High protein, low-carbohydrate diets consisting primarily of meat, (eg. the Paleo Diet and the Dukkan Diet) are gaining popularity in Western countries, particularly as a weight-loss remedy. For most healthy people, a high-protein diet generally isn’t harmful if followed for a short time. However, research has shown that in the long-term, diets high in animal protein can be detrimental to your health and contribute to various diseases.
One of the most comprehensive studies in history to focus on this link is The China Study. It was a research project that culminated in a 20-year partnership between Cornell University, Oxford University, and the Chinese Academy of Preventive Medicine. The project eventually produced more than 8000 statistically significant associations between various dietary factors and disease. Most significantly, the overall findings suggested that people who ate a larger proportion of animal-based foods had the most chronic diseases and conversely, people who ate more plant-based foods were the healthiest and tended to avoid chronic diseases. This research (and several further studies) associates the following health issues with a high animal protein diet.
It is now well known that high-protein diets (consisting of red meat and whole dairy products) are linked to high cholesterol. High cholesterol levels lead to an increased risk of developing heart disease, cancer and having a stroke. Caldwell B. Esselstyn, a physician and researcher at the renowned cardiac center, The Cleveland Clinic, treated 18 patients with established coronary disease, with a whole food, plant-based diet. Not only did the intervention stop the progression of the disease, but also 70 percent of the patients saw an opening of their clogged arteries. Dr. Dean Ornish, a graduate of Harvard Medical School, completed a similar study with consistent results.
High-protein diets have also been shown to cause people to excrete a large amount of calcium in their urine. Over a prolonged period of time, this can increase a person’s risk of osteoporosis and kidney stones. This is especially true if the protein is not balanced with enough good vegetables, especially green cruciferous vegetables, such as broccoli.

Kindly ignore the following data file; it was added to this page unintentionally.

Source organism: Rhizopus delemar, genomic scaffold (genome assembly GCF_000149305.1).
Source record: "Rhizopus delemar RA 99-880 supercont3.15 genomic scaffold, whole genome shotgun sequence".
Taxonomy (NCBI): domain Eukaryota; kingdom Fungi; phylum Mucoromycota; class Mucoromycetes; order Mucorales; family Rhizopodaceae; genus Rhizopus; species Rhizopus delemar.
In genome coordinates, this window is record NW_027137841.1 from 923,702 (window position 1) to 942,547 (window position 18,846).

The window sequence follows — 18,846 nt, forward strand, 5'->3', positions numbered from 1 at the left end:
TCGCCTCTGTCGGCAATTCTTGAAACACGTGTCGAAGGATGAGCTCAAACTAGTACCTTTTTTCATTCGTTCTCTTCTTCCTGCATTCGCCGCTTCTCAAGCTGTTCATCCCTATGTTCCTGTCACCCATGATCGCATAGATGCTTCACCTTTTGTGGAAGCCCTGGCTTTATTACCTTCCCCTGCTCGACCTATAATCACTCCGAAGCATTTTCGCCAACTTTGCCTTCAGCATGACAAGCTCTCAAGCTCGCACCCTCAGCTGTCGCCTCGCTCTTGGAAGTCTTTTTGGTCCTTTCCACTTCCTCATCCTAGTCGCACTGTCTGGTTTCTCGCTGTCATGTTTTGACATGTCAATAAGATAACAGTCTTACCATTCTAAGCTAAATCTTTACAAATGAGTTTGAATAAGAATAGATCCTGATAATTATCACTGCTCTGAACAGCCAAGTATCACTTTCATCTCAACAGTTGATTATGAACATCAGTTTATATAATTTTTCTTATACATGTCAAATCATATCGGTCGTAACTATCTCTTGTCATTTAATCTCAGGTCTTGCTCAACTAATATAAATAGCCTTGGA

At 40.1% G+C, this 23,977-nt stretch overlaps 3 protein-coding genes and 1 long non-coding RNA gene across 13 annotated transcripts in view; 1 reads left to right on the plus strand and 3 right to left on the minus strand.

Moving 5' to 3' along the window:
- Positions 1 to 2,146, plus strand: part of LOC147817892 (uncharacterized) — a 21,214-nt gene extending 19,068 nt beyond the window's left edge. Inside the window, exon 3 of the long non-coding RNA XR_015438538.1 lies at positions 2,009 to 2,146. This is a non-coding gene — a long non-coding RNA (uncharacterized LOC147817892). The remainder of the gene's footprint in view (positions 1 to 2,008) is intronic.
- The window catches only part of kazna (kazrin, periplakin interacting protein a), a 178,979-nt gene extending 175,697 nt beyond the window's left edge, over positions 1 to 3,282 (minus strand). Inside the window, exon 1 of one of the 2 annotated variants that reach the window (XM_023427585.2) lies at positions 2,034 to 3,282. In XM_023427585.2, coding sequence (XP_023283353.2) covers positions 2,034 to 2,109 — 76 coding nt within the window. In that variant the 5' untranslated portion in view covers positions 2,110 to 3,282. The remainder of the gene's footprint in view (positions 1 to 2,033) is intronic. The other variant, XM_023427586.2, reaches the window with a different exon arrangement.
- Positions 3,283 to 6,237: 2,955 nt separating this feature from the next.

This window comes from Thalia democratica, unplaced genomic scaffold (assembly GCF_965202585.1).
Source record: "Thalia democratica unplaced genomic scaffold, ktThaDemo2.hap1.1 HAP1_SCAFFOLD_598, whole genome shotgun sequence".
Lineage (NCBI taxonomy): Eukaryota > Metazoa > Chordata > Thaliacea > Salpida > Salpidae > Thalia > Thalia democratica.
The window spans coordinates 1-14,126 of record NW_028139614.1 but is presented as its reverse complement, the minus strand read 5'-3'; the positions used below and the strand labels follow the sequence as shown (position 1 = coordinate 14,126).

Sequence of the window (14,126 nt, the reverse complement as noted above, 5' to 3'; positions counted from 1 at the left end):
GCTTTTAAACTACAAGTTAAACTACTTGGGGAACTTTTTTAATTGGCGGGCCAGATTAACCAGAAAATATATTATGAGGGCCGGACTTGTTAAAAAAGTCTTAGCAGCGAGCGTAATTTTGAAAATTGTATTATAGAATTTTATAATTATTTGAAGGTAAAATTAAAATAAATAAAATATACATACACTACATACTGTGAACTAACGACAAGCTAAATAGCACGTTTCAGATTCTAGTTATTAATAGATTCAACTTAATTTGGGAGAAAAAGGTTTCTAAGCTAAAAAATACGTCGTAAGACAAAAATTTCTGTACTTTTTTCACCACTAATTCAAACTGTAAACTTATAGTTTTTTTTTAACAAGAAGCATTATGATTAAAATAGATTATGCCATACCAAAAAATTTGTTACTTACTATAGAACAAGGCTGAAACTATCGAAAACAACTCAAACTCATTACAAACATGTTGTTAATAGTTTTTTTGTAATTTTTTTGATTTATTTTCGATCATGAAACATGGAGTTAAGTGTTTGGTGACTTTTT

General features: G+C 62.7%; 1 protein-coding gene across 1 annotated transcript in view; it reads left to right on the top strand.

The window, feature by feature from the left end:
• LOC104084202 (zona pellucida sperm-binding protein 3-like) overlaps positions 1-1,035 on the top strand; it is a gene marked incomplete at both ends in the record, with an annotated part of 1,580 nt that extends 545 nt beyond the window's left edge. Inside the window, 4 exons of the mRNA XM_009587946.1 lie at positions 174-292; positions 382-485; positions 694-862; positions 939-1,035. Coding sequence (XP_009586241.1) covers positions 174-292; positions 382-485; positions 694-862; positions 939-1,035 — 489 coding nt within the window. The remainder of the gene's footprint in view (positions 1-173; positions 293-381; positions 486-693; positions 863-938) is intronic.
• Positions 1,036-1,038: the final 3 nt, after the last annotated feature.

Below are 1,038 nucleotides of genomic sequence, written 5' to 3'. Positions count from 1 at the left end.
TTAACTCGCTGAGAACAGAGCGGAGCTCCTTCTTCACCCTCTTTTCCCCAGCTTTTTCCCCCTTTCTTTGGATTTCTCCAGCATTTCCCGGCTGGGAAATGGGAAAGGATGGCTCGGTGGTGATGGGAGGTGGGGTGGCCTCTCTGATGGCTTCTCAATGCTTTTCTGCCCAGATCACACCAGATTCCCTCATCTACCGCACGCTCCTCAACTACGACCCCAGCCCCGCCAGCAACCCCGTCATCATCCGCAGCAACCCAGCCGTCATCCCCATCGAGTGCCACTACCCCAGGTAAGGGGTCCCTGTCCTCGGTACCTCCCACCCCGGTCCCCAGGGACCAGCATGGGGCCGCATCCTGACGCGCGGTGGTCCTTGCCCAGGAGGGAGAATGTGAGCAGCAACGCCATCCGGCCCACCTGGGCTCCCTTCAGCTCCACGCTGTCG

People who eat a largely meat based diet often do so in place of healthy carbohydrate-containing foods which contain vitamins, minerals, fiber, and antioxidants. A lack of these vital nutrients has been linked to certain types of cancers.
A large-scale American study has found that people with even a mild kidney condition could further damage them by adopting a high protein diet. The research by the Harvard School of Public Health in Boston found that high total protein intake, particularly animal protein, may accelerate loss of kidney function in women who had mild chronic kidney disease.
Beyond the health issues outlined above, research suggests that eating a high meat diet may contribute to diabetes, obesity, autoimmune diseases, bone, kidney, eye, and brain diseases. Remember, protein doesn’t just come from animal foods – we have a wonderful array of plant foods that also provide protein including pulses, grains and nuts.
Article by Renée Leonard-Stainton, Naturopath & Nutritionist
Renée Naturally – www.reneenaturally.com